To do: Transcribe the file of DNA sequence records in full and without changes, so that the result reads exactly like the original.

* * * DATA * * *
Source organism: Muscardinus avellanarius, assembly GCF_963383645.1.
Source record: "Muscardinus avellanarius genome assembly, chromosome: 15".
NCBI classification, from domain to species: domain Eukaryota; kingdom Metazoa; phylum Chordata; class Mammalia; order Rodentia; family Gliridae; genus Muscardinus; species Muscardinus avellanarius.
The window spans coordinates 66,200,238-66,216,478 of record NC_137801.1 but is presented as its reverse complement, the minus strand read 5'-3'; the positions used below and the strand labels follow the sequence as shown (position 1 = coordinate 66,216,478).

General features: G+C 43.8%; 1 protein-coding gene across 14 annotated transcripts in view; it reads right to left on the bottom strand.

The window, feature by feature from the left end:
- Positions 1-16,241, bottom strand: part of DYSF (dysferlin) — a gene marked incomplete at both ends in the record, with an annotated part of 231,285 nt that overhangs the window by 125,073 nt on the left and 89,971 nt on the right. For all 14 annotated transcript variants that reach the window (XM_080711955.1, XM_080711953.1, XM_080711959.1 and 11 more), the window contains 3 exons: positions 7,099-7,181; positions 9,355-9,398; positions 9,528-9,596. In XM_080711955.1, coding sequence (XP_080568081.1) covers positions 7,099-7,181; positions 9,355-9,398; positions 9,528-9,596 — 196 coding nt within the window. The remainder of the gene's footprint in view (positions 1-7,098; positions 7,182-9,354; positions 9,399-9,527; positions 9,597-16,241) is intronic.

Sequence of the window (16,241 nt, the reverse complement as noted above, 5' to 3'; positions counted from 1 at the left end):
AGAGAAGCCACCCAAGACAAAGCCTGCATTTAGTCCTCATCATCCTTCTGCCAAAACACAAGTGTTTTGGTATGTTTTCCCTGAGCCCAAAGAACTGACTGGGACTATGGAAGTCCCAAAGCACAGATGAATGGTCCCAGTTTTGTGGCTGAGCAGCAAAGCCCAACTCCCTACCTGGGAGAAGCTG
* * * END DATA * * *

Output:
Source organism: Muscardinus avellanarius, assembly GCF_963383645.1.
Source record: "Muscardinus avellanarius genome assembly, chromosome: 15".
NCBI classification, from domain to species: domain Eukaryota; kingdom Metazoa; phylum Chordata; class Mammalia; order Rodentia; family Gliridae; genus Muscardinus; species Muscardinus avellanarius.
The window spans coordinates 66,200,238-66,216,478 of record NC_137801.1 but is presented as its reverse complement, the minus strand read 5'-3'; the positions used below and the strand labels follow the sequence as shown (position 1 = coordinate 66,216,478).

General features: G+C 43.8%; 1 protein-coding gene across 14 annotated transcripts in view; it reads right to left on the bottom strand.

The window, feature by feature from the left end:
- Positions 1-16,241, bottom strand: part of DYSF (dysferlin) — a gene marked incomplete at both ends in the record, with an annotated part of 231,285 nt that overhangs the window by 125,073 nt on the left and 89,971 nt on the right. For all 14 annotated transcript variants that reach the window (XM_080711955.1, XM_080711953.1, XM_080711959.1 and 11 more), the window contains 3 exons: positions 7,099-7,181; positions 9,355-9,398; positions 9,528-9,596. In XM_080711955.1, coding sequence (XP_080568081.1) covers positions 7,099-7,181; positions 9,355-9,398; positions 9,528-9,596 — 196 coding nt within the window. The remainder of the gene's footprint in view (positions 1-7,098; positions 7,182-9,354; positions 9,399-9,527; positions 9,597-16,241) is intronic.

Sequence of the window (16,241 nt, the reverse complement as noted above, 5' to 3'; positions counted from 1 at the left end):
AGAGAAGCCACCCAAGACAAAGCCTGCATTTAGTCCTCATCATCCTTCTGCCAAAACACAAGTGTTTTGGTATGTTTTCCCTGAGCCCAAAGAACTGACTGGGACTATGGAAGTCCCAAAGCACAGATGAATGGTCCCAGTTTTGTGGCTGAGCAGCAAAGCCCAACTCCCTACCTGGGAGAAGCTG